As you purchase a Kindle and register it to your Amazon account, you will find it on the Amazon website as you look at the page for your content and devices.

kindle email address

Here you can see the email address of your Kindle. If you visit a store for digital books like dibook.hu, you can have them deliver the e-Books you order directly to this address. If you download books to your computer or phone, you can also send them to this email address to read them on your Kindle.

A great place to find free books for Kindle in Hungary is the Hungarian Electronic Library. There you can find lots of free books, download them in the epub format, and later forward them to your Kindle.

free Kindle books in Hungary

Above, you can see that I have found a Sherlock Holmes collection that can be downloaded for free from the Hungarian Electronic Library in the .epub format, which is required for Kindle readers.

Do not forget to register the email addresses allowed to send content to your Kindle.

To prevent spamming of your Kindle, you need to tell Amazon which email addresses are allowed to send files to your Kindle. Go to the Preferences section and scroll to the bottom until you find the “Approved Personal Document E-mail List.” You must add the email address allowed to send content to your Kindle. If you plan on ordering books from DiBook or other online stores, you need to add their email addresses for the books to be delivered to your Kindle. The other option is to download the books manually and then send them to the Kindle from your own email address.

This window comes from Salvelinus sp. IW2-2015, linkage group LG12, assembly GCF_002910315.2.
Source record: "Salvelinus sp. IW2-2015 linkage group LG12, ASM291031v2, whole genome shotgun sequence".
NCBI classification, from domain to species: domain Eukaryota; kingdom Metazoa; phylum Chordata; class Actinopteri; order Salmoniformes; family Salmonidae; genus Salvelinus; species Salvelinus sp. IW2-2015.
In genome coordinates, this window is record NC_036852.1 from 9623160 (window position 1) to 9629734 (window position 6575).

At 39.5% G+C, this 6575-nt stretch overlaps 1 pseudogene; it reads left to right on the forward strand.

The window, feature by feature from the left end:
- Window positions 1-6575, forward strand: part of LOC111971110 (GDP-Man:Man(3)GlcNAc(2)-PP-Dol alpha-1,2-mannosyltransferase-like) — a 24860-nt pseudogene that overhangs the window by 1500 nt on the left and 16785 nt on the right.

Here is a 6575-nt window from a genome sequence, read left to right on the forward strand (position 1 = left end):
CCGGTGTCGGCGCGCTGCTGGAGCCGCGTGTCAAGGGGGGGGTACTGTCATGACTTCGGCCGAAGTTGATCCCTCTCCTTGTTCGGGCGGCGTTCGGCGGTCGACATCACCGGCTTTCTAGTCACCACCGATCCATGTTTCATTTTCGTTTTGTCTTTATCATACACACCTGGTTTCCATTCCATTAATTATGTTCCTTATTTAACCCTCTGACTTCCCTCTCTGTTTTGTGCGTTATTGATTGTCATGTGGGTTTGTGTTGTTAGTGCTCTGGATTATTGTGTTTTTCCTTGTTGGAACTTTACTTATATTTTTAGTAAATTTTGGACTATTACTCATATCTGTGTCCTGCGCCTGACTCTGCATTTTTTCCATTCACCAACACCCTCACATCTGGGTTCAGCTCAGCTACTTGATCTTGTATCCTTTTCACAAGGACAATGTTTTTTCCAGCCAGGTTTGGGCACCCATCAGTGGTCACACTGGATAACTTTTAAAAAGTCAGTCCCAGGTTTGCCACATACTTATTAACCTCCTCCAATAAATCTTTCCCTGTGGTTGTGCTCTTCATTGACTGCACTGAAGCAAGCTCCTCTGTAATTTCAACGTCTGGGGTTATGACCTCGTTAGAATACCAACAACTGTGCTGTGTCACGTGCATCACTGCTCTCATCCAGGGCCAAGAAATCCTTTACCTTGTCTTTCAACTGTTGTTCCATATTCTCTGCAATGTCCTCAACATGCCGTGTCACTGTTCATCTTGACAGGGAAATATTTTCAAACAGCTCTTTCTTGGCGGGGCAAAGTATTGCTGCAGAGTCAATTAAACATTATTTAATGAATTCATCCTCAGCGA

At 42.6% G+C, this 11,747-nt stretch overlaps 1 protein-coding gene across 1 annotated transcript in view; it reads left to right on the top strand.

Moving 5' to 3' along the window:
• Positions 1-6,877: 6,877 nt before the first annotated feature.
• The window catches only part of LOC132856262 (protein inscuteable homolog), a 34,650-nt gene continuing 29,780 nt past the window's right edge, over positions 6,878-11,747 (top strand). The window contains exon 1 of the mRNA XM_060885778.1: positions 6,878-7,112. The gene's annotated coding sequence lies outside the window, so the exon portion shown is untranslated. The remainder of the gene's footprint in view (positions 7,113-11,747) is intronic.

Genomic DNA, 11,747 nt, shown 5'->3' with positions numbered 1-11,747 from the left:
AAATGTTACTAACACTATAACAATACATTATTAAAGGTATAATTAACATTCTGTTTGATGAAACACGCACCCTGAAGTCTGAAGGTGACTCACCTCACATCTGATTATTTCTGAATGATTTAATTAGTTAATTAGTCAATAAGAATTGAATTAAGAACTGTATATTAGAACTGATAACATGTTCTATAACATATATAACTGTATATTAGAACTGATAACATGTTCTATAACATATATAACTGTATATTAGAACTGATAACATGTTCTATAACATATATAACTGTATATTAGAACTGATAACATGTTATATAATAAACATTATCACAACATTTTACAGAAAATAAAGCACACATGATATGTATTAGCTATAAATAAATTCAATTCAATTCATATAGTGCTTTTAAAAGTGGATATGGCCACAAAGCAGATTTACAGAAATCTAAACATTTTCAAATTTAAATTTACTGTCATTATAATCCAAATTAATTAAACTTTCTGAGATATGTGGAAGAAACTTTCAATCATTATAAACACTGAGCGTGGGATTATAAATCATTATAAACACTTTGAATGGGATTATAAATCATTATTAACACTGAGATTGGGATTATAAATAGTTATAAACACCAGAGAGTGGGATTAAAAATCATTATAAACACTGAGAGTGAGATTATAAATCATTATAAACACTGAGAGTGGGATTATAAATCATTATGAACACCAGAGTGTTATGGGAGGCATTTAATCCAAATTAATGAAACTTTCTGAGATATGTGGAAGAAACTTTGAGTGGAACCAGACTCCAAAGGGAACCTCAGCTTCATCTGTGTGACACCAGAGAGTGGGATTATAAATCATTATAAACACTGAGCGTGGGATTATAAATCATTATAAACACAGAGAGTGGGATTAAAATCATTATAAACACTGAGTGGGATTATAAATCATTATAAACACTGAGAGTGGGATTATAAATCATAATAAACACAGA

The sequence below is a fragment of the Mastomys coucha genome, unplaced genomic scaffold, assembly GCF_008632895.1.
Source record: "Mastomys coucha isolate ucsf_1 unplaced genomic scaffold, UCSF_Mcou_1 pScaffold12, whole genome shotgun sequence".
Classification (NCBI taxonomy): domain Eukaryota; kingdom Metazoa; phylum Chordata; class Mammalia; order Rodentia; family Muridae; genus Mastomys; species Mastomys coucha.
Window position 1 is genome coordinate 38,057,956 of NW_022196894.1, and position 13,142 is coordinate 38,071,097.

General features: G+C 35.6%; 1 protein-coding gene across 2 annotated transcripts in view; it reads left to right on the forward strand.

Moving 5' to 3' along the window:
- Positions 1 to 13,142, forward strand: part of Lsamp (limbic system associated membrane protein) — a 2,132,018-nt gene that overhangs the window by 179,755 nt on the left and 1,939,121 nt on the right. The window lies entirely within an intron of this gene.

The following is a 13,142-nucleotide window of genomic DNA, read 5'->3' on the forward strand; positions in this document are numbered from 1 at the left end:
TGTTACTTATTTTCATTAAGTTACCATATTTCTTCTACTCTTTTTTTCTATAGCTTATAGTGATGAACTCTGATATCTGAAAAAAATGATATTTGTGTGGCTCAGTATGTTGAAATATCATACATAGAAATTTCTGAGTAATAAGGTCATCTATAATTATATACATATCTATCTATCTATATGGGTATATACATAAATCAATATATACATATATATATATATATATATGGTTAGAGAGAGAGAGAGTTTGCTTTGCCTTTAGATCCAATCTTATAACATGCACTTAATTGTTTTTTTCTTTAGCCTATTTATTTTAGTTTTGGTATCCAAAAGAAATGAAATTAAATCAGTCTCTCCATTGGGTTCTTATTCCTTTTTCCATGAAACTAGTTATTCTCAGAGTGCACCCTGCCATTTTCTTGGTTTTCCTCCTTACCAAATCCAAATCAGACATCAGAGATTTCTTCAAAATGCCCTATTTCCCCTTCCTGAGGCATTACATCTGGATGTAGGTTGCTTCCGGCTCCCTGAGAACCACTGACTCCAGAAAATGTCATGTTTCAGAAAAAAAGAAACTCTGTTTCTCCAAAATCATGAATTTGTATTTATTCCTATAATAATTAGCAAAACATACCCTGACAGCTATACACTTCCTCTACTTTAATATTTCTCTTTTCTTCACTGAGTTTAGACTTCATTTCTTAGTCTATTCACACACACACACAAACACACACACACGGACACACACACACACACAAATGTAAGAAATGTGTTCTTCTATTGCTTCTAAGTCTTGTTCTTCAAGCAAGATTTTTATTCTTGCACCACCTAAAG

add new email addresses allowed to send content to kindle

That’s it. You are now ready to download content and send books to your Kindle, besides the books you buy directly from Amazon.de.


You can now order a Kindle and other products from Amazon.de to Hungary. If you have further comments or questions, use the comment field below.

People from Austria, Slovakia, and the Czech Republic can once again visit Budapest!

We are far from normal, but we are getting a little bit closer. As of today, people from Austria, Slovakia, and from the Czech Republic can once again visit Budapest. As a result, people with these nationalities do not need to enter into any quarantine, nor go into quarantine as they return back home after their stay in Budapest.

For the rest of the world, patience is needed.

For more information about entering Hungary, check out www.budapestguide.org.

Nationwide quarantine in Hungary from March 28.

From March 28th, Hungary will start a nationwide quarantine that will last for two weeks. It might last even longer, but at first, it is supposed to last for two weeks only.

The nationwide quarantine was announced by the Prime Minister in a radio speech this morning. People are still allowed to leave their homes to go to work, and also to buy groceries and medicines. You are also allowed to leave you home to take a walk, but you should only walk with a distance from others and it has to be because of your health.

People who disobey the regulations can be fined receive fines between 5.000 and 500.000 HUF (15-1500 Euro).

Coronavirus quarantine

When can I go to the store?